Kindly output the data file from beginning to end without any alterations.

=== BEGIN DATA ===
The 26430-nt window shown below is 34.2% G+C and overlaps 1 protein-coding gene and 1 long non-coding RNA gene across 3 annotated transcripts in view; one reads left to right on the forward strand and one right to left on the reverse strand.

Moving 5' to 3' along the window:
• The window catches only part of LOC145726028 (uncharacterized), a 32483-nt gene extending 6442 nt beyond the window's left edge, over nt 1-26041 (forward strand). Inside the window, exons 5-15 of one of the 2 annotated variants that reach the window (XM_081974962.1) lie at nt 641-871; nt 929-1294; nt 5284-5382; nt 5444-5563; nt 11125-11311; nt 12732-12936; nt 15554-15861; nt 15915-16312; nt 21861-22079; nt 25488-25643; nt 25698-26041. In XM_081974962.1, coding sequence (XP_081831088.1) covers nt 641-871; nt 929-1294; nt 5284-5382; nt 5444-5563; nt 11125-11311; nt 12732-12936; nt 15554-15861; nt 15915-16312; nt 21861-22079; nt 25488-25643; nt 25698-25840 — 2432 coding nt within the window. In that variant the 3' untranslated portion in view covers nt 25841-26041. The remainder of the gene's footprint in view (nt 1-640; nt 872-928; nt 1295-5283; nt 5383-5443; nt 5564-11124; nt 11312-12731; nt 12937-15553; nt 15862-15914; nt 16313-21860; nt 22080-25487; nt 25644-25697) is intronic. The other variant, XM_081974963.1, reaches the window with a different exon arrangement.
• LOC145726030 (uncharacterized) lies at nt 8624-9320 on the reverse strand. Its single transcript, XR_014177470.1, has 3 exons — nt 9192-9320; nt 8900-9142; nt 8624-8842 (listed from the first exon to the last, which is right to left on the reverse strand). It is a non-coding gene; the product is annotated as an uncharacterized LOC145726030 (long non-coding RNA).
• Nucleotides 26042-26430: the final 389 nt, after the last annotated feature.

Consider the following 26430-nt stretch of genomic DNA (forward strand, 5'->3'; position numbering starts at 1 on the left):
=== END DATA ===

The 26430-nt window shown below is 34.2% G+C and overlaps 1 protein-coding gene and 1 long non-coding RNA gene across 3 annotated transcripts in view; one reads left to right on the forward strand and one right to left on the reverse strand.

Moving 5' to 3' along the window:
• The window catches only part of LOC145726028 (uncharacterized), a 32483-nt gene extending 6442 nt beyond the window's left edge, over nt 1-26041 (forward strand). Inside the window, exons 5-15 of one of the 2 annotated variants that reach the window (XM_081974962.1) lie at nt 641-871; nt 929-1294; nt 5284-5382; nt 5444-5563; nt 11125-11311; nt 12732-12936; nt 15554-15861; nt 15915-16312; nt 21861-22079; nt 25488-25643; nt 25698-26041. In XM_081974962.1, coding sequence (XP_081831088.1) covers nt 641-871; nt 929-1294; nt 5284-5382; nt 5444-5563; nt 11125-11311; nt 12732-12936; nt 15554-15861; nt 15915-16312; nt 21861-22079; nt 25488-25643; nt 25698-25840 — 2432 coding nt within the window. In that variant the 3' untranslated portion in view covers nt 25841-26041. The remainder of the gene's footprint in view (nt 1-640; nt 872-928; nt 1295-5283; nt 5383-5443; nt 5564-11124; nt 11312-12731; nt 12937-15553; nt 15862-15914; nt 16313-21860; nt 22080-25487; nt 25644-25697) is intronic. The other variant, XM_081974963.1, reaches the window with a different exon arrangement.
• LOC145726030 (uncharacterized) lies at nt 8624-9320 on the reverse strand. Its single transcript, XR_014177470.1, has 3 exons — nt 9192-9320; nt 8900-9142; nt 8624-8842 (listed from the first exon to the last, which is right to left on the reverse strand). It is a non-coding gene; the product is annotated as an uncharacterized LOC145726030 (long non-coding RNA).
• Nucleotides 26042-26430: the final 389 nt, after the last annotated feature.

Consider the following 26430-nt stretch of genomic DNA (forward strand, 5'->3'; position numbering starts at 1 on the left):